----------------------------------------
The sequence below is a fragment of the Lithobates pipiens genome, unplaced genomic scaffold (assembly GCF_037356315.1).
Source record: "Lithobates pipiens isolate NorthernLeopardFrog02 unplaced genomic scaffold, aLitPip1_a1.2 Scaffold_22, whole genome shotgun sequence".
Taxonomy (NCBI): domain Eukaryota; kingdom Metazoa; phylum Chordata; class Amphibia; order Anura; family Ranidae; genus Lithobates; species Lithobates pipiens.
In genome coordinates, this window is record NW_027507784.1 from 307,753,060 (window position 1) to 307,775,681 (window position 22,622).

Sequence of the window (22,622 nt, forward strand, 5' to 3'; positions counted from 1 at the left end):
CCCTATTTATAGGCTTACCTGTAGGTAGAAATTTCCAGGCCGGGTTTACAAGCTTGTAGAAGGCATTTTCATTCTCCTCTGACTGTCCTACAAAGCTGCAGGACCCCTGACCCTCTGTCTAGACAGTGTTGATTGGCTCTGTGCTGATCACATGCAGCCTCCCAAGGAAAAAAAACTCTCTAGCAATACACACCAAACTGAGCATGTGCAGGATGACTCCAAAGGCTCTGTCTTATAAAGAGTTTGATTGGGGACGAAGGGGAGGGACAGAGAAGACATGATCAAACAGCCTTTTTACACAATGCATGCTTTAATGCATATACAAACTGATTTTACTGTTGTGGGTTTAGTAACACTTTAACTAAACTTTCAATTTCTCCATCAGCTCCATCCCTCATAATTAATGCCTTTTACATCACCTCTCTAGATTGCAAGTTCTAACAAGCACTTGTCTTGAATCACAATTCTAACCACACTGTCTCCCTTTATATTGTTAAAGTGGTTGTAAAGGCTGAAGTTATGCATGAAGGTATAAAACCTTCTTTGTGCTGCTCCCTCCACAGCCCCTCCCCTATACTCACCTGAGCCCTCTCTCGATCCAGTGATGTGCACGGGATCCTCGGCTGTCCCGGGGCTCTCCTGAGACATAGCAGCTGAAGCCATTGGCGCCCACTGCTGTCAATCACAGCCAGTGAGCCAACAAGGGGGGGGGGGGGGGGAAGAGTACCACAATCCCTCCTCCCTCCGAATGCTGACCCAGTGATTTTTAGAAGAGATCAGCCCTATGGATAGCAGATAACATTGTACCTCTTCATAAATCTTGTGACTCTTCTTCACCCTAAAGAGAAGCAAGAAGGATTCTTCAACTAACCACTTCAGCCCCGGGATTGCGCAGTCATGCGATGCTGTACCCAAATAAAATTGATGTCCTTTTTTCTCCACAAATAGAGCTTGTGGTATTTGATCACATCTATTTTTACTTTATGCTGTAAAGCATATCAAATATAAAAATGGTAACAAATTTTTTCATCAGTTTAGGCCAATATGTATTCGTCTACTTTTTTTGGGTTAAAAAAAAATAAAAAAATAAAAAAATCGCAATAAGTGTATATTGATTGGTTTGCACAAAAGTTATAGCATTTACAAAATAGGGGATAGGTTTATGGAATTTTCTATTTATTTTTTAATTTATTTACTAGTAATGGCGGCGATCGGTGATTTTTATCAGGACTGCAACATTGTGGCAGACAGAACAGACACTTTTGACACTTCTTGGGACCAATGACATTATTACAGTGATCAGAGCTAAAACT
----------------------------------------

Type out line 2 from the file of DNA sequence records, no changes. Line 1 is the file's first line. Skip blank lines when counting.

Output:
Source record: "Lithobates pipiens isolate NorthernLeopardFrog02 unplaced genomic scaffold, aLitPip1_a1.2 Scaffold_22, whole genome shotgun sequence".